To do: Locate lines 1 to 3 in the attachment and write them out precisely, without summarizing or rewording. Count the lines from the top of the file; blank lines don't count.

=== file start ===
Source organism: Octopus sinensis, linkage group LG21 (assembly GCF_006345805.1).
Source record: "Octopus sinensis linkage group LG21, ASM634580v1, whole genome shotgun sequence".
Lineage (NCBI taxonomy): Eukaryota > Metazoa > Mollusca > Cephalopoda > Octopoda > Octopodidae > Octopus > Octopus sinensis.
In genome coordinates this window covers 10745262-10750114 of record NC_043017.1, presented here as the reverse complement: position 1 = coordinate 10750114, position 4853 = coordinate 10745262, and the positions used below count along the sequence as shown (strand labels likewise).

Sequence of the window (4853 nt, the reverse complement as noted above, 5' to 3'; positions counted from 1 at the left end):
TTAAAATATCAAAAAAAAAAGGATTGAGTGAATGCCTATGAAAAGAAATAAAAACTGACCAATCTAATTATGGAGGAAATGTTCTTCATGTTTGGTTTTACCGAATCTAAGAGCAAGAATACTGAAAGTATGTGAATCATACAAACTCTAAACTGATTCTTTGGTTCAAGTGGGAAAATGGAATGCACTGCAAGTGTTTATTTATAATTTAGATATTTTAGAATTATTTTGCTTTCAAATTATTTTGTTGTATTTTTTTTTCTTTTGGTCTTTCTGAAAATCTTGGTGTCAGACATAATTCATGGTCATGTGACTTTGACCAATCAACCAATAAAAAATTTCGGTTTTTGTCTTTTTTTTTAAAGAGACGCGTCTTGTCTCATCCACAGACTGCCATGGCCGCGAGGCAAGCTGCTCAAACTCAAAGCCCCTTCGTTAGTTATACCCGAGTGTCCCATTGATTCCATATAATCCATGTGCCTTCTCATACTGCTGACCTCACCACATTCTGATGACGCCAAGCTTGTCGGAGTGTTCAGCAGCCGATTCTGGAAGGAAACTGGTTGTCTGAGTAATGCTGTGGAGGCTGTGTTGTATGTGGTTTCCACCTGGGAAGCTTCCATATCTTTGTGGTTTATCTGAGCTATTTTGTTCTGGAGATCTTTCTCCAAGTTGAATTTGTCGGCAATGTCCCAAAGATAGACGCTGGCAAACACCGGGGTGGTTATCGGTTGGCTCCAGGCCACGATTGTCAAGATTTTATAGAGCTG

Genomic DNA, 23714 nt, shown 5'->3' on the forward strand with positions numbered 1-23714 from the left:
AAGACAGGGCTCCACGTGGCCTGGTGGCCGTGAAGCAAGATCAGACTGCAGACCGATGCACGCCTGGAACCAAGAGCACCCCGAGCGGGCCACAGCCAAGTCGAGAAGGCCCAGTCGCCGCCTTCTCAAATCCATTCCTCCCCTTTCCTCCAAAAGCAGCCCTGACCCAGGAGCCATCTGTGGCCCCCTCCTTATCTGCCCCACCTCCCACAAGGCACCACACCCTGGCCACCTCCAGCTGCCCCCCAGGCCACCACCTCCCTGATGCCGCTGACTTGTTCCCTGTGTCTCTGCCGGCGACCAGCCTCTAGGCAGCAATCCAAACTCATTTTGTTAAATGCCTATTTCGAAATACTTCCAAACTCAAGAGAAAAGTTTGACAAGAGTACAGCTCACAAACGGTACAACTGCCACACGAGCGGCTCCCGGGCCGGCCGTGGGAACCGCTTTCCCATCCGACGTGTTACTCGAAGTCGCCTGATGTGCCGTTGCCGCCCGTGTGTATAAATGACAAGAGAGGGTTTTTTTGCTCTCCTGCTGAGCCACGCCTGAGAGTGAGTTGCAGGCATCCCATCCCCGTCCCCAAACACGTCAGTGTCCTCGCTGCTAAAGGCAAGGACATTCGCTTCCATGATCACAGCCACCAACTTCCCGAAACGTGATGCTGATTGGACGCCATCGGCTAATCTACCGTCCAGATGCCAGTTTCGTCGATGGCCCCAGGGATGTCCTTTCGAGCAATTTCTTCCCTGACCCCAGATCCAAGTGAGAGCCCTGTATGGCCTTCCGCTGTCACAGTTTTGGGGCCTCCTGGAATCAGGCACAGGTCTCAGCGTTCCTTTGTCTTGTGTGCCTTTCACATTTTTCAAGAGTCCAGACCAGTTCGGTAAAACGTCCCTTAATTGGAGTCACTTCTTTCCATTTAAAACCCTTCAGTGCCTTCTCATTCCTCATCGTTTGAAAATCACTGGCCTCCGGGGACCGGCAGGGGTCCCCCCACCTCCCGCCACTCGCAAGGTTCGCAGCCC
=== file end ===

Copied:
Source organism: Octopus sinensis, linkage group LG21 (assembly GCF_006345805.1).
Source record: "Octopus sinensis linkage group LG21, ASM634580v1, whole genome shotgun sequence".
Lineage (NCBI taxonomy): Eukaryota > Metazoa > Mollusca > Cephalopoda > Octopoda > Octopodidae > Octopus > Octopus sinensis.